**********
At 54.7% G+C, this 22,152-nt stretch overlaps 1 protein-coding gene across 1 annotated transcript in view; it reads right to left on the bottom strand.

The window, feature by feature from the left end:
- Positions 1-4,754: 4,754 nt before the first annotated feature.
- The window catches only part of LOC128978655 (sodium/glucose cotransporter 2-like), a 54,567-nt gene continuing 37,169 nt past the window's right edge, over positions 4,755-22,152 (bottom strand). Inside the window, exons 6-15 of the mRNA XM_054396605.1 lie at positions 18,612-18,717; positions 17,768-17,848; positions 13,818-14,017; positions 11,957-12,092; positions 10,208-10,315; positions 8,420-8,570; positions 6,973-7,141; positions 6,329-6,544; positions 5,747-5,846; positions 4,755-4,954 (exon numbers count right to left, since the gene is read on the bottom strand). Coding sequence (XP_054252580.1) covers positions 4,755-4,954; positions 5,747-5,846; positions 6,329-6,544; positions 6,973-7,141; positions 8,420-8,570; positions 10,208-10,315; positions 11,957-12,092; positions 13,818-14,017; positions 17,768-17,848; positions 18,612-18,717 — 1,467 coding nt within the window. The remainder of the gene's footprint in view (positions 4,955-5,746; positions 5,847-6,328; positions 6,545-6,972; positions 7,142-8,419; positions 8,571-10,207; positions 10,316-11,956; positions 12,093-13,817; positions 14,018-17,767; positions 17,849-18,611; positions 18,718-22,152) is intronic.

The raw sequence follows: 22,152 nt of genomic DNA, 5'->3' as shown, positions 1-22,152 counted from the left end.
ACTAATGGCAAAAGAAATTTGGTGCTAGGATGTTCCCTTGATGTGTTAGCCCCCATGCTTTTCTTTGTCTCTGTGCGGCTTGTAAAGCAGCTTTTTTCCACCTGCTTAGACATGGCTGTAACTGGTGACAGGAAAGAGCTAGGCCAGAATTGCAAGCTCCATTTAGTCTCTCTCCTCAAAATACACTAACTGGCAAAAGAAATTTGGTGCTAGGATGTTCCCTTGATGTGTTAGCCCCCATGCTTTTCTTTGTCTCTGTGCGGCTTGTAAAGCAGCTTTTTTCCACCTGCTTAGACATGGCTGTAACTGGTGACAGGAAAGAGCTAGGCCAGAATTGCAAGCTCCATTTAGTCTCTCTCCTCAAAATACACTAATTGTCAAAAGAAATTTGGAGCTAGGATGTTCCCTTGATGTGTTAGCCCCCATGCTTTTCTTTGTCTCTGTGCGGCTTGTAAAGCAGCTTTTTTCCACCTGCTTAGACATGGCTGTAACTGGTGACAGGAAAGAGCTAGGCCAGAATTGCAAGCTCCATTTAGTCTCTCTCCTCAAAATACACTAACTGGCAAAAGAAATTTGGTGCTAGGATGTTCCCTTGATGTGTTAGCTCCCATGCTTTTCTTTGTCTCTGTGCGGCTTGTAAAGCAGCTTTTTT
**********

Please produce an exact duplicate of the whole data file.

At 54.7% G+C, this 22,152-nt stretch overlaps 1 protein-coding gene across 1 annotated transcript in view; it reads right to left on the bottom strand.

The window, feature by feature from the left end:
- Positions 1-4,754: 4,754 nt before the first annotated feature.
- The window catches only part of LOC128978655 (sodium/glucose cotransporter 2-like), a 54,567-nt gene continuing 37,169 nt past the window's right edge, over positions 4,755-22,152 (bottom strand). Inside the window, exons 6-15 of the mRNA XM_054396605.1 lie at positions 18,612-18,717; positions 17,768-17,848; positions 13,818-14,017; positions 11,957-12,092; positions 10,208-10,315; positions 8,420-8,570; positions 6,973-7,141; positions 6,329-6,544; positions 5,747-5,846; positions 4,755-4,954 (exon numbers count right to left, since the gene is read on the bottom strand). Coding sequence (XP_054252580.1) covers positions 4,755-4,954; positions 5,747-5,846; positions 6,329-6,544; positions 6,973-7,141; positions 8,420-8,570; positions 10,208-10,315; positions 11,957-12,092; positions 13,818-14,017; positions 17,768-17,848; positions 18,612-18,717 — 1,467 coding nt within the window. The remainder of the gene's footprint in view (positions 4,955-5,746; positions 5,847-6,328; positions 6,545-6,972; positions 7,142-8,419; positions 8,571-10,207; positions 10,316-11,956; positions 12,093-13,817; positions 14,018-17,767; positions 17,849-18,611; positions 18,718-22,152) is intronic.

The raw sequence follows: 22,152 nt of genomic DNA, 5'->3' as shown, positions 1-22,152 counted from the left end.
ACTAATGGCAAAAGAAATTTGGTGCTAGGATGTTCCCTTGATGTGTTAGCCCCCATGCTTTTCTTTGTCTCTGTGCGGCTTGTAAAGCAGCTTTTTTCCACCTGCTTAGACATGGCTGTAACTGGTGACAGGAAAGAGCTAGGCCAGAATTGCAAGCTCCATTTAGTCTCTCTCCTCAAAATACACTAACTGGCAAAAGAAATTTGGTGCTAGGATGTTCCCTTGATGTGTTAGCCCCCATGCTTTTCTTTGTCTCTGTGCGGCTTGTAAAGCAGCTTTTTTCCACCTGCTTAGACATGGCTGTAACTGGTGACAGGAAAGAGCTAGGCCAGAATTGCAAGCTCCATTTAGTCTCTCTCCTCAAAATACACTAATTGTCAAAAGAAATTTGGAGCTAGGATGTTCCCTTGATGTGTTAGCCCCCATGCTTTTCTTTGTCTCTGTGCGGCTTGTAAAGCAGCTTTTTTCCACCTGCTTAGACATGGCTGTAACTGGTGACAGGAAAGAGCTAGGCCAGAATTGCAAGCTCCATTTAGTCTCTCTCCTCAAAATACACTAACTGGCAAAAGAAATTTGGTGCTAGGATGTTCCCTTGATGTGTTAGCTCCCATGCTTTTCTTTGTCTCTGTGCGGCTTGTAAAGCAGCTTTTTT